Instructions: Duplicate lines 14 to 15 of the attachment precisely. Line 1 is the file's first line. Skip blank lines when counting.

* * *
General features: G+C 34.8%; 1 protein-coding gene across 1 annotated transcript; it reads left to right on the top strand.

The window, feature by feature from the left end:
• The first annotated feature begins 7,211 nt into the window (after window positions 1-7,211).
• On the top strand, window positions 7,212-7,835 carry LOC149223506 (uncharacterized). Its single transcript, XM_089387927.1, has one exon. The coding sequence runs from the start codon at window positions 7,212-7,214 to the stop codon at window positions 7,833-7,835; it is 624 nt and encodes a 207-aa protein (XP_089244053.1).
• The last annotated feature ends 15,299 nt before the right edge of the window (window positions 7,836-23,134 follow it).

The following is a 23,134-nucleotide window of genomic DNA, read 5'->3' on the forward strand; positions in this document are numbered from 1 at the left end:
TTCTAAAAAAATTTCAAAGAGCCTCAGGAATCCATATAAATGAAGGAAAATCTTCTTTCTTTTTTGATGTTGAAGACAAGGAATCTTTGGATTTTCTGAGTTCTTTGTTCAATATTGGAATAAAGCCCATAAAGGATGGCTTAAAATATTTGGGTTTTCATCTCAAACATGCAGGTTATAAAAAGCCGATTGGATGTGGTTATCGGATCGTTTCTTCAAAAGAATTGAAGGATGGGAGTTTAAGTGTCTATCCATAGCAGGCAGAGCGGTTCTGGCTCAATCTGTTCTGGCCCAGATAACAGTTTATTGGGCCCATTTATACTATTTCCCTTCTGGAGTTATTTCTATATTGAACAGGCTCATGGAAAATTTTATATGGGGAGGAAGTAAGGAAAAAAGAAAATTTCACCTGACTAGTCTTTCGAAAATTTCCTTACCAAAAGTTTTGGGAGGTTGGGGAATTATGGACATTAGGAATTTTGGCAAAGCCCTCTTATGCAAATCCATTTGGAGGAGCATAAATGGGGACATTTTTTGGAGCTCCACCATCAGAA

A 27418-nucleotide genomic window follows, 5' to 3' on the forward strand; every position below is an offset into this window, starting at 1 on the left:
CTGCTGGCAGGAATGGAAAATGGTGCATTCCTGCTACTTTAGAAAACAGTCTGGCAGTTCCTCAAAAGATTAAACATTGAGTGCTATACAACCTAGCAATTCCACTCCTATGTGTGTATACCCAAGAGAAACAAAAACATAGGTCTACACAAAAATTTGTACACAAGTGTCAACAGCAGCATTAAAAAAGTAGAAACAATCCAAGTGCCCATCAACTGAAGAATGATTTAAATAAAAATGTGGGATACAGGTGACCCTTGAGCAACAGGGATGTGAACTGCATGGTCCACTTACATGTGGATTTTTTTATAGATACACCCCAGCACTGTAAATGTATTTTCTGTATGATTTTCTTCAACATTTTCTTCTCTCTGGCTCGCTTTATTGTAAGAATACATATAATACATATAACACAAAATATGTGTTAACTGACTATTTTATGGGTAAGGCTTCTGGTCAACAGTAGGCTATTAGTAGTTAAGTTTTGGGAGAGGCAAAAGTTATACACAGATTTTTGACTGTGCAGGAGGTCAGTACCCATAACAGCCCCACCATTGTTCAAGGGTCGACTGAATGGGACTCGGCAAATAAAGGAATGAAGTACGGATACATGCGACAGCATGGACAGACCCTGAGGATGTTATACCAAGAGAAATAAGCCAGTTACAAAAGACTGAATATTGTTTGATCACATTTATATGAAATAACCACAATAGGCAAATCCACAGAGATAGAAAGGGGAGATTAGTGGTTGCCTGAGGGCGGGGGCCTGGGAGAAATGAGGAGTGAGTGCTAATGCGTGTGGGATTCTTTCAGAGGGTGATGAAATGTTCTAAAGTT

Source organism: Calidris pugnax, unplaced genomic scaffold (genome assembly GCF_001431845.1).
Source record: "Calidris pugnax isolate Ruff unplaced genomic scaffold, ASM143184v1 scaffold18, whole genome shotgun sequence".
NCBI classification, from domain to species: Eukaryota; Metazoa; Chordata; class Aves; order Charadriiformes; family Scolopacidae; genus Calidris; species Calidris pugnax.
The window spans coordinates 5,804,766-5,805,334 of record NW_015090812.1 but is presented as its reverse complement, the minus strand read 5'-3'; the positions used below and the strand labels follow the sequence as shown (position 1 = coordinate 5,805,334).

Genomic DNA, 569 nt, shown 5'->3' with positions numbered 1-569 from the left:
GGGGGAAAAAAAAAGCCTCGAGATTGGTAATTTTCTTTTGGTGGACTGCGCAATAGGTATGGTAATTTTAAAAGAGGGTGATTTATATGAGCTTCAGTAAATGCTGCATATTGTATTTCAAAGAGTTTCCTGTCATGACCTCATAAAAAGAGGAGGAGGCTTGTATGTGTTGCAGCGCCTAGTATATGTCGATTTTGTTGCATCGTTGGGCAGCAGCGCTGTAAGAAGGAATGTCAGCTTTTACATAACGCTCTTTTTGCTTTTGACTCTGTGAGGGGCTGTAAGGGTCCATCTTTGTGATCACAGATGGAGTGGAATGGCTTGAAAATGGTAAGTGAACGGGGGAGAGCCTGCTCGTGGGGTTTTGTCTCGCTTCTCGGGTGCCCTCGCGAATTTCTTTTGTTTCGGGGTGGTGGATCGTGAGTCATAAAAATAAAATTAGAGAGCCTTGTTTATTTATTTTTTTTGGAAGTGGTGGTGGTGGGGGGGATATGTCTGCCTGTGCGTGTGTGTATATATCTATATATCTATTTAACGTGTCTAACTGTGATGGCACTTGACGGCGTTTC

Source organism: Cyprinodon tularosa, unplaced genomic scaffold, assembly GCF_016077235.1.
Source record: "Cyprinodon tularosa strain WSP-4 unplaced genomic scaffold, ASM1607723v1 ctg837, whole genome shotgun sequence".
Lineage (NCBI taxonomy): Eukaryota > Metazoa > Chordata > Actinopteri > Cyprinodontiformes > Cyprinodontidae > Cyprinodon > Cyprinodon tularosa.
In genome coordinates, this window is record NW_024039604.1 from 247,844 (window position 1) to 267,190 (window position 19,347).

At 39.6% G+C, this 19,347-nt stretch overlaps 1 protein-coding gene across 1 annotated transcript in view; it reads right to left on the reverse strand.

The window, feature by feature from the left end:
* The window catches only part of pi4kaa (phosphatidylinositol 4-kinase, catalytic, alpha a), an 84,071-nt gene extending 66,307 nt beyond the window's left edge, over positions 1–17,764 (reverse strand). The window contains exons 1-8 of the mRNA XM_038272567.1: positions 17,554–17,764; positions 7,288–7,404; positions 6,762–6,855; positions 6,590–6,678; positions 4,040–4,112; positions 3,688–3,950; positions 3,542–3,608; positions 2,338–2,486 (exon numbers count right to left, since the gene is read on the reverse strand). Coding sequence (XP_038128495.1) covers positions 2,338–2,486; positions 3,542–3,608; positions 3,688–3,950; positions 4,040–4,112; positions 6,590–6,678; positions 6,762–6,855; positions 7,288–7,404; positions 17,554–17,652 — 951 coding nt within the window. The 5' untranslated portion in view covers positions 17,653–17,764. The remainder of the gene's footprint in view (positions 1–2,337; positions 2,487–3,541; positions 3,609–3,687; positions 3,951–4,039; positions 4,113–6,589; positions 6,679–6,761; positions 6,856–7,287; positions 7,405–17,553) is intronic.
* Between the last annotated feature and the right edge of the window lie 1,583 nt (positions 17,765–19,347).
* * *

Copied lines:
Genomic DNA, 569 nt, shown 5'->3' with positions numbered 1-569 from the left:
GGGGGAAAAAAAAAGCCTCGAGATTGGTAATTTTCTTTTGGTGGACTGCGCAATAGGTATGGTAATTTTAAAAGAGGGTGATTTATATGAGCTTCAGTAAATGCTGCATATTGTATTTCAAAGAGTTTCCTGTCATGACCTCATAAAAAGAGGAGGAGGCTTGTATGTGTTGCAGCGCCTAGTATATGTCGATTTTGTTGCATCGTTGGGCAGCAGCGCTGTAAGAAGGAATGTCAGCTTTTACATAACGCTCTTTTTGCTTTTGACTCTGTGAGGGGCTGTAAGGGTCCATCTTTGTGATCACAGATGGAGTGGAATGGCTTGAAAATGGTAAGTGAACGGGGGAGAGCCTGCTCGTGGGGTTTTGTCTCGCTTCTCGGGTGCCCTCGCGAATTTCTTTTGTTTCGGGGTGGTGGATCGTGAGTCATAAAAATAAAATTAGAGAGCCTTGTTTATTTATTTTTTTTGGAAGTGGTGGTGGTGGGGGGGATATGTCTGCCTGTGCGTGTGTGTATATATCTATATATCTATTTAACGTGTCTAACTGTGATGGCACTTGACGGCGTTTC